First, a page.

How tall should Hamilton buildings be? City wants your take

Hamilton has had some dramatic proposals for tall buildings in the downtown core that would have an impact on neighbourhood character and help the city meet its growth goals. The city wants citizen input on how to deal with such proposals.

City sparks discussion on where tall buildings should go -- and where they shouldn't

A graph shows the four tallest Hamilton buildings. The 30-storey Connolly, approved for James St. S. is planned to be slightly taller than the Stelco Tower, 105.8 metres tall. (Licensed from SkyScraperPage.com )

Look up. Look way up. What should be on the Hamilton skyline?

It's a season of speculation and buzz around what will be built and how tall those buildings will be in Hamilton's downtown core. 

The last few months have brought forward some dramatic proposals for tall buildings in the downtown core that would have an impact on neighbourhood character and help the city meet its growth goals.

And the city wants you to have a say about those buildings.

Potential customers got a look at The Royal Connaught condo's penthouse plans on Thursday night. (John Rieti/CBC)
A meeting Tuesday night will include a presentation about the city blueprint for growth in the downtown core. People who attend the meeting will have a chance to discuss a few questions:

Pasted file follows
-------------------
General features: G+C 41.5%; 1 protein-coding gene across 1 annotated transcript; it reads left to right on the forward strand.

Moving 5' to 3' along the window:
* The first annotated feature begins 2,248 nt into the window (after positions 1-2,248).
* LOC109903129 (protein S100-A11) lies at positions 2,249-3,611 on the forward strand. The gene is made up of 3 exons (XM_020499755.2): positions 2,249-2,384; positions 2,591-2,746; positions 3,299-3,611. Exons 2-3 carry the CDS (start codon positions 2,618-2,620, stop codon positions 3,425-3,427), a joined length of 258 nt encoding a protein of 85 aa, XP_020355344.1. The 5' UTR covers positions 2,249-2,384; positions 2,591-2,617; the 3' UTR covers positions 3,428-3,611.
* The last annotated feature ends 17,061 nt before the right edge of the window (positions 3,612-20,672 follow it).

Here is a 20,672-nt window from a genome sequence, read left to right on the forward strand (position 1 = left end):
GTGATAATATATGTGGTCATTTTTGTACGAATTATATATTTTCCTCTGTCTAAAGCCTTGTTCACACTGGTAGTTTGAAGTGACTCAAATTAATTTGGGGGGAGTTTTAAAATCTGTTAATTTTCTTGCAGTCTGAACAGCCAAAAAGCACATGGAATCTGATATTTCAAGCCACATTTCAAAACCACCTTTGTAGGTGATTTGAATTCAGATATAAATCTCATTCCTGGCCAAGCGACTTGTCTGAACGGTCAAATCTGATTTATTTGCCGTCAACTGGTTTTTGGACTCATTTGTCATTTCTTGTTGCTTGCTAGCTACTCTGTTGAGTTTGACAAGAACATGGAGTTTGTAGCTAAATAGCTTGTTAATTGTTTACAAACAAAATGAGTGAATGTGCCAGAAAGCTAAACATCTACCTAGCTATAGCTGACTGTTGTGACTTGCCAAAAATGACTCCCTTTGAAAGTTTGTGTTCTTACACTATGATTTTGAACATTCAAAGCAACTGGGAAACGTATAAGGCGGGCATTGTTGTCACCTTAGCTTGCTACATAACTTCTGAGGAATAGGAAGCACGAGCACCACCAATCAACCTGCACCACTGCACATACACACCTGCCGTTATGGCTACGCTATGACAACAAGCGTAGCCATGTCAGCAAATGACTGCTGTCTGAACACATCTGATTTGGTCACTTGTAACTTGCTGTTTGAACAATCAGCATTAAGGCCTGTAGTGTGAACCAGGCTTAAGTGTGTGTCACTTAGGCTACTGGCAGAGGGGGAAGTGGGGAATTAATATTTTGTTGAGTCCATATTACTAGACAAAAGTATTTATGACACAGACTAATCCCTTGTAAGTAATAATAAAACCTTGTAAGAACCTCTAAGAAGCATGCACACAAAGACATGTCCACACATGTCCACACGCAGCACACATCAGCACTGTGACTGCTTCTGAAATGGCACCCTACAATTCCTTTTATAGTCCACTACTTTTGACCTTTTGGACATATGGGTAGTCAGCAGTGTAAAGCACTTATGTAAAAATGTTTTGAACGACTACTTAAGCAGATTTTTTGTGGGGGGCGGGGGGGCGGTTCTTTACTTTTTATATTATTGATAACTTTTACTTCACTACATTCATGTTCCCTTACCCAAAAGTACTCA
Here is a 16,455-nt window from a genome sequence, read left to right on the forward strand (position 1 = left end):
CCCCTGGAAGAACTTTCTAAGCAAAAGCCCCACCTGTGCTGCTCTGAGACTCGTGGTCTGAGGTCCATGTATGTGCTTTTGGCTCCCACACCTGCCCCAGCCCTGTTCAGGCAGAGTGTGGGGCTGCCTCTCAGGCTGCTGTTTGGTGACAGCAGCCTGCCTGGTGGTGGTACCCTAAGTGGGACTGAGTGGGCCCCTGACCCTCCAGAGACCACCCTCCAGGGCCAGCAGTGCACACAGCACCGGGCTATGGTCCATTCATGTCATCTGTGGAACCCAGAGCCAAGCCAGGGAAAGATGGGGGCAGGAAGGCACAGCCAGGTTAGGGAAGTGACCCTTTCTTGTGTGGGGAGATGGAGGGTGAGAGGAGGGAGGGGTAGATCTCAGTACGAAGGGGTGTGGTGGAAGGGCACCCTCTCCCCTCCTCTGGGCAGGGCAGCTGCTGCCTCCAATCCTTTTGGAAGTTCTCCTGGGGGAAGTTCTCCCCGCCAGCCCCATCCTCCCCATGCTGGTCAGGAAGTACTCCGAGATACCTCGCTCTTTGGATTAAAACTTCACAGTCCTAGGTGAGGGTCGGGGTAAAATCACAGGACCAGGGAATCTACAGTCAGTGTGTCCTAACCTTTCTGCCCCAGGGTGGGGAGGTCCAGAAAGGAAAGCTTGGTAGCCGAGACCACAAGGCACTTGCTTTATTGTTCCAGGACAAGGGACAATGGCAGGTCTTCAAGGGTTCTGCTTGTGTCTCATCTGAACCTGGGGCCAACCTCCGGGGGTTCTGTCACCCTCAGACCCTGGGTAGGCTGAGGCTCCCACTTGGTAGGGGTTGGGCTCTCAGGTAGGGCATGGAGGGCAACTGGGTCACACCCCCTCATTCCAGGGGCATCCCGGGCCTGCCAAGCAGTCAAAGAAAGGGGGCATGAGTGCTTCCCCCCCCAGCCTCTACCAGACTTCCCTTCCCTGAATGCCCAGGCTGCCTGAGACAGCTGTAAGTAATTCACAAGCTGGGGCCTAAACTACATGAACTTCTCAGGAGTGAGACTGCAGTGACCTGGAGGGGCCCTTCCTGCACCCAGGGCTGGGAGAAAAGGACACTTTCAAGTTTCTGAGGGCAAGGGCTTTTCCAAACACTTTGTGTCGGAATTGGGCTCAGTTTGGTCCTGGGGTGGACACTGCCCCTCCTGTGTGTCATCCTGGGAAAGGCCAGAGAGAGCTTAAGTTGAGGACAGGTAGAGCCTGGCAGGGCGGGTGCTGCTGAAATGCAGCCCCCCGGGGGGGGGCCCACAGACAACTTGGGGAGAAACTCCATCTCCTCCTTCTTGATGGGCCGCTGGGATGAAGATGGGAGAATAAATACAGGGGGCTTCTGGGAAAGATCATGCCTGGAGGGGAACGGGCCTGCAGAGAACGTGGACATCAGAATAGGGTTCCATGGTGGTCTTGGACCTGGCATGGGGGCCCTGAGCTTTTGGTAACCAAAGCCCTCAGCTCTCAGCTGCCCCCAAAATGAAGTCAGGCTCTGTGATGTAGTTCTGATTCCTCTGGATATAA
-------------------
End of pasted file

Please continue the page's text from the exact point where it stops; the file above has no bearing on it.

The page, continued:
• What is tall within the Hamilton context?
  • Where should tall buildings be located?
  • Where should tall buildings not be located?
  • How can tall buildings compliment the unique topography of Hamilton's downtown?

A timely tower discussion 

One recent place the city planners thought a tall building should not go is the Tivoli theatre site.

City council went against their planners' and neighbourhood groups' recommendations to approve a 22-storey condo tower for the theatre site, ignoring statements in the planning staff report that warned the building would be too tall and too dense — out of place along the James Street corridor, mostly populated by mid-rise buildings.

A rendering of the 22-storey Tivoli condo tower. (tivolicondos.ca)
Up the street, there's the 30-storey Connolly building that was approved in January.

That project demonstrates something the city will be considering on other future projects: How much parking a building in the core needs. 

And there's also the Royal Connaught redevelopment, where developers plan to build three towers beside and behind the historic hotel, stretching up into the 30-storey range.

Here's how planners think of the three general sizes of development: 

  • Low-rise: 2 to 4 storeys
  • Mid-rise: 6 to 8 storeys
  • High-rise: 12 to 15 storeys

Clearly, many of the current buildings and proposals stretch higher than that.

But city planners will allow that as long as the tallest storeys are "terraced" or "stepped back," and address impacts like sun shadows and wind and impacts to heritage buildings. That was one of the compromises struck with the Tivoli proponents.

Here's a map of places where, as of 2013, city planners would consider certain building heights: 

A map of building height allowances city planners use to evaluate projects, made effective in 2013. (City of Hamilton)

In the map above, the green shading is parks. The very lightest purple is 3 to 6 storeys. The medium purples are 6 and 8 storeys. Dark solid purple is 12 storeys and the crosshatch-patterned dark purple is 15 storeys.

kelly.bennett@cbc.ca | @kellyrbennett


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